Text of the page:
Allele frequency problem in “Looper”

Time travel movies are always full of bad physics and and contradictory logic, though certainly some do it better than others. I usually just try not to think about them too hard so that I can take in the entertainment value. Looper (streaming|DVD) is no exception, but the most glaring error in the movie’s science was not in the physics; it was in the biology.

The beginning of the movie tells of a new mutation, the “TK mutation”, that has crept into the population to give people weak telekinetic powers. The idea of a gene, and more importantly a mutation in an existing gene, somehow allowing telekinesis is of course absurd, but that isn’t what I’m talking about.

I’m talking about the allele frequency. The movie takes place in the 2040’s. Only thirty years from now. And, at that time, the movie says that 10% of the human population has the TK mutation. This frequency is fantastically improbable.

Why? Well, right now 0% of the human population has this mutation. The thirty years between now and then have to bring that to 10%. That sounds impossible – let’s see if my suspicion is correct.

Continue reading

Comp Bio is complicated

I finished up my first lab rotation two Fridays ago, here at UT Southwestern. It was a pleasant few months with an interesting project, consisting mostly of starting at a computer screen and writing Python scripts, running BLAST searches, and so on. To summarize, but leaving things vague (both for most-people-don’t-care reasons and the-data-is-unpublished reasons), the project was this:

There are currently a crap-ton (“crap-ton” is a standard scientific prefix) of bacterial and archaeal genomes published and available on NCBI‘s servers. Archaea, like bacteria, are single-celled prokaryotic organisms. However, they differ from bacteria genomically (and therefore metabolically) in many ways. Some archaeal properties are like those in eukaryotes (like us!), while others are like those in bacteria. So one of the huge unanswered questions in evolution is: how are bacteria, archaea, and eukaryotes related to each other? Or, how would we make a tree of life relating these three domains?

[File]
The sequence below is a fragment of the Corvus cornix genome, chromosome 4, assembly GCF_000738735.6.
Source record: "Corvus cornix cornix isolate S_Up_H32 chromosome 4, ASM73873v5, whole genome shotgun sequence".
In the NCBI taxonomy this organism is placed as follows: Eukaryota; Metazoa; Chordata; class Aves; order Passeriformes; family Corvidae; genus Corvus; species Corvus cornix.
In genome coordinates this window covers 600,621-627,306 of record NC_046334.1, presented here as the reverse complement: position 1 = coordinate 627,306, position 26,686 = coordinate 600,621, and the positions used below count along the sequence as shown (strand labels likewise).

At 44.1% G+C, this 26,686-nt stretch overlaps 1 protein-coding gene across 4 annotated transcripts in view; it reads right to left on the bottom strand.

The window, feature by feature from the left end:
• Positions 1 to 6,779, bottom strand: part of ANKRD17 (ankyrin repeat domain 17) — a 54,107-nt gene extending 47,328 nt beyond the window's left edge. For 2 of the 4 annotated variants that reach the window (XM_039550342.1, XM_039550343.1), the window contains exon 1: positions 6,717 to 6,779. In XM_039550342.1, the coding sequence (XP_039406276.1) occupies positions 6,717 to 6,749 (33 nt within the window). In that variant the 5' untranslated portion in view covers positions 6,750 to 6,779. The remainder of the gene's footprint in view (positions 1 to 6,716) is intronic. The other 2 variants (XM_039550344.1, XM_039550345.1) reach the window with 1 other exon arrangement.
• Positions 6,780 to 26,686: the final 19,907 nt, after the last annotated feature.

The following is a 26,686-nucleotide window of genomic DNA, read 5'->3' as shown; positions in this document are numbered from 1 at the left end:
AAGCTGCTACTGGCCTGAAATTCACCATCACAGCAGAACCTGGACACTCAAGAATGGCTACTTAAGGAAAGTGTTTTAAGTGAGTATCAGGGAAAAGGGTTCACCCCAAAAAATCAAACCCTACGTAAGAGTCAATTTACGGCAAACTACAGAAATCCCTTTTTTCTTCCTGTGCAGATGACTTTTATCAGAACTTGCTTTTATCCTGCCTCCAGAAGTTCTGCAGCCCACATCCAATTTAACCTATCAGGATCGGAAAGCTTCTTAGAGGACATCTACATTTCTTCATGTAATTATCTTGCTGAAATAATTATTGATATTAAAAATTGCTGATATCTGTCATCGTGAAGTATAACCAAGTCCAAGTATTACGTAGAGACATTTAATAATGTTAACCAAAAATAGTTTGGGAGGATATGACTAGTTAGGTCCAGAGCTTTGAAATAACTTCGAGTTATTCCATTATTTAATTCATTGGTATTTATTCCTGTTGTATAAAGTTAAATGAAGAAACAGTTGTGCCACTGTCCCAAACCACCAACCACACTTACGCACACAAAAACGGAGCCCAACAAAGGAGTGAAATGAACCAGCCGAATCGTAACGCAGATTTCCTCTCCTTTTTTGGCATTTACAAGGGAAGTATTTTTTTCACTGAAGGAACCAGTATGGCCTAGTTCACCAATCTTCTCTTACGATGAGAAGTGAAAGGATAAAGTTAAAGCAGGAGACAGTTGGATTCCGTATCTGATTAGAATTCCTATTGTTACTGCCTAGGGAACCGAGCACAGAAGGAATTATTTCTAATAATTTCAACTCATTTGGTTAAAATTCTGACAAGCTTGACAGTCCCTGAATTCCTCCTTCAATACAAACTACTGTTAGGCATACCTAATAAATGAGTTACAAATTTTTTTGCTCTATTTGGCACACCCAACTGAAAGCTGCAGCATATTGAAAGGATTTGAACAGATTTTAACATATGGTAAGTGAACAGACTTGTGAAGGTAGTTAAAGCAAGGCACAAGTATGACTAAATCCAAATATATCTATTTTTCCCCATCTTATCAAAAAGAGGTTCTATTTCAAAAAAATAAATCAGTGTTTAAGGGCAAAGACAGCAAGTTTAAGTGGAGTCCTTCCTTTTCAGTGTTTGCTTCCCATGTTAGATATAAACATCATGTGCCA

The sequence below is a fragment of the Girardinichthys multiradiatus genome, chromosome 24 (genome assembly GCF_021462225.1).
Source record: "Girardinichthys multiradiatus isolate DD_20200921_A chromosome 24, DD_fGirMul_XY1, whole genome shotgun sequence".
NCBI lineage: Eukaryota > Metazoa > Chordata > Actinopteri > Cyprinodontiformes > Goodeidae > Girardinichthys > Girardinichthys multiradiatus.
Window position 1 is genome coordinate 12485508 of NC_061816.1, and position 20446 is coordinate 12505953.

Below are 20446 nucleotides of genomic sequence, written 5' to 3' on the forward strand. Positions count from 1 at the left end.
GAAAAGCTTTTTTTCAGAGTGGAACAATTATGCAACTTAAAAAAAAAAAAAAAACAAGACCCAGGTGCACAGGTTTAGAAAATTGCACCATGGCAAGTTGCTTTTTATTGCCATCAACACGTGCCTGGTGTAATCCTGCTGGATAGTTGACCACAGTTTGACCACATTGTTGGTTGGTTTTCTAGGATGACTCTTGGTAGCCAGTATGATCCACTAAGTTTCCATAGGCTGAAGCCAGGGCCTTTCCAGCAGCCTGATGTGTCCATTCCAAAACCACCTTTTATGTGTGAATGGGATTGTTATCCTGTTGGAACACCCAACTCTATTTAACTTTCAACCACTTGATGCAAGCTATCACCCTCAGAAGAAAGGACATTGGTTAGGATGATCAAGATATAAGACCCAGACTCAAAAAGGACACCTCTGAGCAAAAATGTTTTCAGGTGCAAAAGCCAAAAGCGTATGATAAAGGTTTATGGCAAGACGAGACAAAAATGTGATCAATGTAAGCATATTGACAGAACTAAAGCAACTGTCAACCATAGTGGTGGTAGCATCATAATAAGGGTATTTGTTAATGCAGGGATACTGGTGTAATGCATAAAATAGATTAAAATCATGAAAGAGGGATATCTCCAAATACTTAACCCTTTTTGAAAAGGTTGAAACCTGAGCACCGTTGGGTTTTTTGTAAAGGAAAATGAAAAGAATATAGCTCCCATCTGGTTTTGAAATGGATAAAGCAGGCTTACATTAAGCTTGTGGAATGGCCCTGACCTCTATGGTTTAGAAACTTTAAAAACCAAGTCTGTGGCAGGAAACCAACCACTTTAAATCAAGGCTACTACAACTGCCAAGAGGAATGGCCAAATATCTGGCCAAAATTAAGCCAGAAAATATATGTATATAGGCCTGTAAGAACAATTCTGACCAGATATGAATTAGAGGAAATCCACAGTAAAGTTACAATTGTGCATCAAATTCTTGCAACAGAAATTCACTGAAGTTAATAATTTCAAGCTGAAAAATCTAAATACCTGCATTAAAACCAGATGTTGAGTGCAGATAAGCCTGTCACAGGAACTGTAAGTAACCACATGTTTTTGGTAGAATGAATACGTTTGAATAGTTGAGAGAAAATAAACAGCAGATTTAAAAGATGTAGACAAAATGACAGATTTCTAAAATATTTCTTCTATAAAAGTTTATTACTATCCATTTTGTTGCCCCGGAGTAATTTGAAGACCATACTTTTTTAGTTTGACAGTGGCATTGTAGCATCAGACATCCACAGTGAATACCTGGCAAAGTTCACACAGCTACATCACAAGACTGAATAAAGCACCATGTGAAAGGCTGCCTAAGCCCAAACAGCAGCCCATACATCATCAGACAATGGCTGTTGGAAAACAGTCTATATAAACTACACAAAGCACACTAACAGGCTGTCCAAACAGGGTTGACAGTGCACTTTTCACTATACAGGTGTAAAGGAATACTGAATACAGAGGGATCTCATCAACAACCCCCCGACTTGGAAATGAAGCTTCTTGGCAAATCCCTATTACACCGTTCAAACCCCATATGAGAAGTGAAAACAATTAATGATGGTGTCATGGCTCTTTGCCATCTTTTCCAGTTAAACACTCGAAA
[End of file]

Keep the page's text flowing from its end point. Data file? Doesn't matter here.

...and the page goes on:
Continue reading

A simple model of selection

Inspired by Dawkins’ METHINKS IT IS LIKE A WEASEL program (hereafter just weasel) described in his book “The Blind Watchmaker,” and wanting to practice my blossoming C++ skills, I decided to write my own version of weasel. It was successful enough, and I found the results interesting enough to warrant discussion. Download the program (Windows .exe file) so you can try it out for yourself (and you can also get the source code if you want). In this post I’ll discuss what the program does and why. In the next post I’ll talk a bit about the results of the program.


Continue reading